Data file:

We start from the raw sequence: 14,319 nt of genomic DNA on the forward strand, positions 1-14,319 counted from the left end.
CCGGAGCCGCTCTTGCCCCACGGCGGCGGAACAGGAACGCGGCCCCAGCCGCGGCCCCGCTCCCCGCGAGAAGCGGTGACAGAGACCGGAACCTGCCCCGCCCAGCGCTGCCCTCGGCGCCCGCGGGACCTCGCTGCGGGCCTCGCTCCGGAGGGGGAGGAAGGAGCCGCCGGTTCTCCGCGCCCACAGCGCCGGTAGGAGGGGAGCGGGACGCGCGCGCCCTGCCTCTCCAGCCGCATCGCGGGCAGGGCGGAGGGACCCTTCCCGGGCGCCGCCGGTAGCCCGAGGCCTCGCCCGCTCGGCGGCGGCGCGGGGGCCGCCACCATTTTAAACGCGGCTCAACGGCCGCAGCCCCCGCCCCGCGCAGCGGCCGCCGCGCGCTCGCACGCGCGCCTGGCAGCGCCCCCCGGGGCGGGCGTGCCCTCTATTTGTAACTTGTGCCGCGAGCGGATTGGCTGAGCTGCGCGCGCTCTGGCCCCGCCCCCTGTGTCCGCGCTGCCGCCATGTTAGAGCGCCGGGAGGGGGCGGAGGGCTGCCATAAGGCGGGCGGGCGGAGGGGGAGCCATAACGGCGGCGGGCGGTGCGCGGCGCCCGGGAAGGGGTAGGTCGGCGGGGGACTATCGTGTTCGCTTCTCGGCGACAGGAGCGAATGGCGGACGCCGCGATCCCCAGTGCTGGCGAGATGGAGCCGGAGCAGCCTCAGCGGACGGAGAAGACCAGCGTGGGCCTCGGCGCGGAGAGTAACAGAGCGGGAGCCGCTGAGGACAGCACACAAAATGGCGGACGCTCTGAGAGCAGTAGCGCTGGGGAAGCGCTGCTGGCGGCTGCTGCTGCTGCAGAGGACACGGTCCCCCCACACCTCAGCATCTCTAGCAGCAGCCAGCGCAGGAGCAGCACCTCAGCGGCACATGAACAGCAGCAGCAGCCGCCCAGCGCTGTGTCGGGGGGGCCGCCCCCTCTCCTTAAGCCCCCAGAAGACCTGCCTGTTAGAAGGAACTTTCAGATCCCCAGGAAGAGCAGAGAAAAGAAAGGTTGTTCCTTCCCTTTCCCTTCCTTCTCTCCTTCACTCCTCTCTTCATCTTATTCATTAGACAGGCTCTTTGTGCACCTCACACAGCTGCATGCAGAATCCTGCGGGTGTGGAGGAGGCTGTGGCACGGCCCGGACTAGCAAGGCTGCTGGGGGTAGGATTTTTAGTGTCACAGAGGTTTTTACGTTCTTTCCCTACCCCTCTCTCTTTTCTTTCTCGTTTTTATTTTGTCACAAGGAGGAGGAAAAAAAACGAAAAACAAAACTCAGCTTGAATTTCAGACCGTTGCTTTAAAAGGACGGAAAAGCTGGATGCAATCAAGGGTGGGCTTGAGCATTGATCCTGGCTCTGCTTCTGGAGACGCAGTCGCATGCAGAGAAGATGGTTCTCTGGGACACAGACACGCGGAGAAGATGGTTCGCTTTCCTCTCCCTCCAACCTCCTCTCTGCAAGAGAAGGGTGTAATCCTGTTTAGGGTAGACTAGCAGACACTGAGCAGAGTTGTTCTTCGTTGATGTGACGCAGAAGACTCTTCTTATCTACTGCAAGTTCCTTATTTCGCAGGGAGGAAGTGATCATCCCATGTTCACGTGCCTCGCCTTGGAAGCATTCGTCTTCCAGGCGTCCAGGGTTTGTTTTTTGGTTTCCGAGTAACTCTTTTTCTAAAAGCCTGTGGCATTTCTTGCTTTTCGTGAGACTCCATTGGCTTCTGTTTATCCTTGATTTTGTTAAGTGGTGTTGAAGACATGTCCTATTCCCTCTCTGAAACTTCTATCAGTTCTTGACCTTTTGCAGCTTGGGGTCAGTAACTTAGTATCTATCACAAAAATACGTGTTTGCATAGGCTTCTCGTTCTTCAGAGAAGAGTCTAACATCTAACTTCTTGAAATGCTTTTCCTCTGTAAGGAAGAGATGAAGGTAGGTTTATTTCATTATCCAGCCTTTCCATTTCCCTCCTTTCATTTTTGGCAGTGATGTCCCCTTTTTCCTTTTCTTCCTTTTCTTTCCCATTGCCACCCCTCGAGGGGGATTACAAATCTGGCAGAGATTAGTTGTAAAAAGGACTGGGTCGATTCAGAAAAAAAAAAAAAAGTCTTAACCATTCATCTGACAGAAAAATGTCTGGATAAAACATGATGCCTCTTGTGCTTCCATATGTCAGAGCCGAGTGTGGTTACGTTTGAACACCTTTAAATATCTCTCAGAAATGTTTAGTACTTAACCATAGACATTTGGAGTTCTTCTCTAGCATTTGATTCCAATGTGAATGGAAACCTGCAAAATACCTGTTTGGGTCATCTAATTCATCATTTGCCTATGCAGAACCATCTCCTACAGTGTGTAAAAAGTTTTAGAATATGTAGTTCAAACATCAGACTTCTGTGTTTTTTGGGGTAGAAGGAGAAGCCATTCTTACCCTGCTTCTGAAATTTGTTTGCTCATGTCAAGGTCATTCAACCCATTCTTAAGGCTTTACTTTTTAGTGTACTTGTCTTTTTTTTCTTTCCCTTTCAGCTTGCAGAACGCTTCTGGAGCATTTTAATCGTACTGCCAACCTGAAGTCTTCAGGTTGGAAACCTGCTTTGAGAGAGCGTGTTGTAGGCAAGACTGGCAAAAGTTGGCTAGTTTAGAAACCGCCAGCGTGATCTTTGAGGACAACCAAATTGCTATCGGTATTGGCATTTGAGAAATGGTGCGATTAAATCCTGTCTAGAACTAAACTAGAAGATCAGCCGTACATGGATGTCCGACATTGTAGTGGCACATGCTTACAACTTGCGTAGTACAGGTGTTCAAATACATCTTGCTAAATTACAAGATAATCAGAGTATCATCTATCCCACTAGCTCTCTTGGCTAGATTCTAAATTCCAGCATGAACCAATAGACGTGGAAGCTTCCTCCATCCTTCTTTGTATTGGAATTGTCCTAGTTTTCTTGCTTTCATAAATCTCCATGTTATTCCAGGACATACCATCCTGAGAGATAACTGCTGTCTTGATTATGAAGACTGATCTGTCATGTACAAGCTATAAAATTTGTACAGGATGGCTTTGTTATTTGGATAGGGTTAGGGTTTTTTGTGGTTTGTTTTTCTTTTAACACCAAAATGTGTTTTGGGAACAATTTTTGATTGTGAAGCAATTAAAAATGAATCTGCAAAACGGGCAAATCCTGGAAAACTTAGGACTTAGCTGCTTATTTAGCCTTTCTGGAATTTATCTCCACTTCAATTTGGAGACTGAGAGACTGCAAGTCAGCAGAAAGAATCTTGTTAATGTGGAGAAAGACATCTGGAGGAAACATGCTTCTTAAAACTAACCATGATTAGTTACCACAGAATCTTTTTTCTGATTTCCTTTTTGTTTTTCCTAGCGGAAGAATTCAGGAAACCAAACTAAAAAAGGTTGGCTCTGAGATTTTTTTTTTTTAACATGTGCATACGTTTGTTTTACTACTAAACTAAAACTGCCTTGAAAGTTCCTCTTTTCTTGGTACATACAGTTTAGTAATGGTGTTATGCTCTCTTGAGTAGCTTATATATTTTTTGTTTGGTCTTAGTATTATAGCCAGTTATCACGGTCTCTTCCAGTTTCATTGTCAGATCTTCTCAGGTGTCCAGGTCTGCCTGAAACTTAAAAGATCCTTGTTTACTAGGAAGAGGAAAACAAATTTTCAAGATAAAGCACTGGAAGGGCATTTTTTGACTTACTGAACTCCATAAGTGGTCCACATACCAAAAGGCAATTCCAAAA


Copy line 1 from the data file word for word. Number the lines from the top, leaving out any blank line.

We start from the raw sequence: 14,319 nt of genomic DNA on the forward strand, positions 1-14,319 counted from the left end.